Mar 12 - Mar 16

Photo spread of a Rolex Chronograph Reverence 6238 Dial. Photo by Keith Lehman.
Concerning the actual content, the magazine covers a range of horological topics of varying intensities. Jason Heaton’s lead article, “Up in the Air,” serves as a concise history of early aviation, the pioneering pilots, and the timepieces that aided them. In “Why I Collect” three world-famous professionals share their earliest yearnings for the wristwatches they love. Jack Forster flexes his horological acumen in “A Personal Universe” by exploring a range of astronomical timepieces from the humble moonphase wristwatch to the most complicated astronomical watch of them all—Vacheron Constantin’s Les Cabinotiers Celestia. And Cara Barrett regales the long and winding epic of how Paul Newman’s Daytona became the most expensive wristwatch ever sold.
Of the 17 features listed in the table of contents, three are not related to horology. It is surprising that “Anatomy of an Icon,” written by founder of HODINKEE Ben Clymer, about the industry-defining 1965 Porsche 911, is one of them! The best explanation for this cavalier act can be found stated on their website, “The HODINKEE Magazine allows us to tell stories that might not fit right here on the good old dot com for one reason or another. Whether it’s that they require a different visual language, aren’t exclusively about watches.” Clymer’s editorial approach to the watch industry has always leaned on the emotional stirring that wristwatches can evoke with the perfect amount of authority and technical knowledge. “Anatomy of an Icon” demonstrates that HODINKEE is no longer a voice just about wristwatches but of haute culture and appreciation of the lifestyle.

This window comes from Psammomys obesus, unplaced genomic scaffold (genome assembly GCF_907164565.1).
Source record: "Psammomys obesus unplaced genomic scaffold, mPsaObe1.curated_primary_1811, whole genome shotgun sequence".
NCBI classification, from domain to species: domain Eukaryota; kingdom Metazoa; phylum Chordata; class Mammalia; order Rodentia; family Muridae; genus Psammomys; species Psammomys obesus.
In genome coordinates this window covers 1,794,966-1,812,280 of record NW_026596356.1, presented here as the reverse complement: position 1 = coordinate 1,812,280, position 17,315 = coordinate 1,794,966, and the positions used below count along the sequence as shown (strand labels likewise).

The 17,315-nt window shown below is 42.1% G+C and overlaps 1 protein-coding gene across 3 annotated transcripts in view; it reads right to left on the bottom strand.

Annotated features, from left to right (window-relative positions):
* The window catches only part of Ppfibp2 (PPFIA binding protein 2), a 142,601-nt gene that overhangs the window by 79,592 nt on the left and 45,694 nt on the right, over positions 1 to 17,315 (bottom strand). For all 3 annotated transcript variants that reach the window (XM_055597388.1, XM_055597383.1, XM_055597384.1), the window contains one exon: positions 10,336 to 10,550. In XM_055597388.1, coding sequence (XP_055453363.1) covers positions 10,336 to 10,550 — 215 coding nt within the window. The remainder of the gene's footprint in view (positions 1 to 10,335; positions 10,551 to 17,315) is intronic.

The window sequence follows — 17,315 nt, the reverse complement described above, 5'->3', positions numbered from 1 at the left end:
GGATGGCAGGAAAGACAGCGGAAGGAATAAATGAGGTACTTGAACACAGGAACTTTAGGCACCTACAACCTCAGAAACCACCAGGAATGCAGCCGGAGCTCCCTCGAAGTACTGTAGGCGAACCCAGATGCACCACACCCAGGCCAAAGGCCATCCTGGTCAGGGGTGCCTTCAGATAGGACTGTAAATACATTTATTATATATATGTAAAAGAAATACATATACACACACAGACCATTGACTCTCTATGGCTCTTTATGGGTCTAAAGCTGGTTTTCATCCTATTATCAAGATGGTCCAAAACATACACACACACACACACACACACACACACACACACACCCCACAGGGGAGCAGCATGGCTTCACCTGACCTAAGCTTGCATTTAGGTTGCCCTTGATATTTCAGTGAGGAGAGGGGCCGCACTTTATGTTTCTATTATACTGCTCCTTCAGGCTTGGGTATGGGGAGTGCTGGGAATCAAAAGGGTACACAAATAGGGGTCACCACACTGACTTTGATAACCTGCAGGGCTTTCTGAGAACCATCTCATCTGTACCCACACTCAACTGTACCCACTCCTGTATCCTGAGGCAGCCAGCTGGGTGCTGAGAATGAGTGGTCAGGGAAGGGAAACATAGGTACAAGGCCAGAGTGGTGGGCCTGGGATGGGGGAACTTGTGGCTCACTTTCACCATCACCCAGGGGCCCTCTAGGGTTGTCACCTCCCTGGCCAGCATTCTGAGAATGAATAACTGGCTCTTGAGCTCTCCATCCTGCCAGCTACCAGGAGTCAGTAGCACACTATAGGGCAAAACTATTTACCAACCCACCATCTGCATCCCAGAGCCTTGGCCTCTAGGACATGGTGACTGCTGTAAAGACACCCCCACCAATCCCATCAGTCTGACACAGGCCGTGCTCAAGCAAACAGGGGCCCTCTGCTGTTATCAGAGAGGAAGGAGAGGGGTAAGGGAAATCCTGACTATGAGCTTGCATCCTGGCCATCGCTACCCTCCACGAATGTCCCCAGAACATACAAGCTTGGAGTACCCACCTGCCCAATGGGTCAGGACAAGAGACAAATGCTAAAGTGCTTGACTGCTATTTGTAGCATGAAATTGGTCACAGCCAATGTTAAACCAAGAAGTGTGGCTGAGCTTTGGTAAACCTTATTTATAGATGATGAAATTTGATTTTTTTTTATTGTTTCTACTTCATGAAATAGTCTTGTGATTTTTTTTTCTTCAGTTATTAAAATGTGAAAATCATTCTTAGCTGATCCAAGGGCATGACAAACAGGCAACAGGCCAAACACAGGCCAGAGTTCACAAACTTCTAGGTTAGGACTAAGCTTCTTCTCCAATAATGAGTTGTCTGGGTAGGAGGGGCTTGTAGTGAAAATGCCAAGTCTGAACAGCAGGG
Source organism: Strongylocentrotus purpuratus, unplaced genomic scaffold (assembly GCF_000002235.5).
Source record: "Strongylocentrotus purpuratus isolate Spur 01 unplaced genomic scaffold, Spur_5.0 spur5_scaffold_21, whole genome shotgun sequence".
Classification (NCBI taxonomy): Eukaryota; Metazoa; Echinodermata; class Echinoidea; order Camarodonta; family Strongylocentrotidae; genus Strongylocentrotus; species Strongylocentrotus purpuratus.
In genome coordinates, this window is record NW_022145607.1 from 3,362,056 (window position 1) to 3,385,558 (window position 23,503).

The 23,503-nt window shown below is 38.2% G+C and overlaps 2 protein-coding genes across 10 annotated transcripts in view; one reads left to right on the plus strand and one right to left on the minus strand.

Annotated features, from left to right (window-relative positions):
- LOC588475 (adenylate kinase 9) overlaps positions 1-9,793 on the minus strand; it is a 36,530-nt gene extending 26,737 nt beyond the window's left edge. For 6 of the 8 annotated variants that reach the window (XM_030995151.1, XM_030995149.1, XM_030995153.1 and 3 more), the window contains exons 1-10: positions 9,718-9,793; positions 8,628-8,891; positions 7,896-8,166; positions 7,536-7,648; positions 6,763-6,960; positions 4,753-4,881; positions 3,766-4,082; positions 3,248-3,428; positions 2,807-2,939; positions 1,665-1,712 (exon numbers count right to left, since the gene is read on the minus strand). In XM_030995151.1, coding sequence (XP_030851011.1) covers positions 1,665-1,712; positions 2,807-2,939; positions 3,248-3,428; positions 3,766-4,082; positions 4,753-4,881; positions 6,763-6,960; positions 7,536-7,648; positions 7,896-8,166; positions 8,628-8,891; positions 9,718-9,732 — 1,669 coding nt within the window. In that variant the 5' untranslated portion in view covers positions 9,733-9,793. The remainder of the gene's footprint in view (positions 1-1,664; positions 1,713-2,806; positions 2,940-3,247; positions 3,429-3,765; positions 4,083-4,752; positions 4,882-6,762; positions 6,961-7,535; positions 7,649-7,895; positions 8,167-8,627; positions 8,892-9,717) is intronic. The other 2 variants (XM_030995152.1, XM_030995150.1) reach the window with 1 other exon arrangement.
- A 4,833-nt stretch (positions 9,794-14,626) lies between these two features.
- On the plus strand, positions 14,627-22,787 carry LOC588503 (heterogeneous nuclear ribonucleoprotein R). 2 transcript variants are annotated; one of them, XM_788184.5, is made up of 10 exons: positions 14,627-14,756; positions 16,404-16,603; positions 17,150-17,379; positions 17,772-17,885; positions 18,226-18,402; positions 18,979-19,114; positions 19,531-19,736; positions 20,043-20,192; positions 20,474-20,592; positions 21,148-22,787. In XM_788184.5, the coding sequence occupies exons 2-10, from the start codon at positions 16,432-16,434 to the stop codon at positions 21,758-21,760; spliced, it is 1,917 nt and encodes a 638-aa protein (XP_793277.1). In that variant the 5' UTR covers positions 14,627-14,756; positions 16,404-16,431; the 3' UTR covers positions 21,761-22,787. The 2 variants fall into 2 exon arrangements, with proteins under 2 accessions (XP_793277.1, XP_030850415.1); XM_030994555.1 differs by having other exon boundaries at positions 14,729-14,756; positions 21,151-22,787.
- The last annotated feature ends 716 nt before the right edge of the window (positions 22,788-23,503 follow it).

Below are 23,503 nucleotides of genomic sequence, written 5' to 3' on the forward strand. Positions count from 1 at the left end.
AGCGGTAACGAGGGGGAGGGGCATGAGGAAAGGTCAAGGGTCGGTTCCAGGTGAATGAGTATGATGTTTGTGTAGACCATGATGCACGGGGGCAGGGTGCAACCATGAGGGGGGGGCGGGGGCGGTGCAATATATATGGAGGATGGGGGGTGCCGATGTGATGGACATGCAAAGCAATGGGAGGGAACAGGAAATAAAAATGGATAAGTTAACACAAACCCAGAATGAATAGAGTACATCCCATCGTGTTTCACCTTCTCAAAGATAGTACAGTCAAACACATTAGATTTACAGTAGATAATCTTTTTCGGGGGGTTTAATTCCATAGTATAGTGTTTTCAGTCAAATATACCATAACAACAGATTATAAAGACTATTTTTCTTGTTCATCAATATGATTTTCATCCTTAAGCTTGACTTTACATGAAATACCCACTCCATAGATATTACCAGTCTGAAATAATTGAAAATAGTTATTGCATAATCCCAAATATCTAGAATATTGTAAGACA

Two-page spread of Jason Heaton’s “Up in the Air,” with a Breitling aircraft clock from the National Watch & Clock Museum. Photo by Keith Lehman.
Two-page spread of Jack Forster’s “A Personal Universe,” with an astrolabe from the National Watch & Clock Museum. Photo by Keith Lehman.
Photo spread of Paul Newman wearing his famous Rolex Daytona in Cara Barrett’s “The Prize.” Photo by Keith Lehman.
Ben Clymer’s feature spread, “Anatomy of an Icon,” about the industry-defining 1965 Porsche 911. Photo by Keith Lehman.
The weakest feature of Volume 1 is John Mayer’s interview with Patek Philippe CEO Thierry Stern. Although the interview is insightful, Mayer gets in the way of himself by comparing and contrasting too much of his career with Stern’s. These two professions couldn’t be more different. I’m a fan of Mayer’s music and I certainly don’t expect him to not mention something about…

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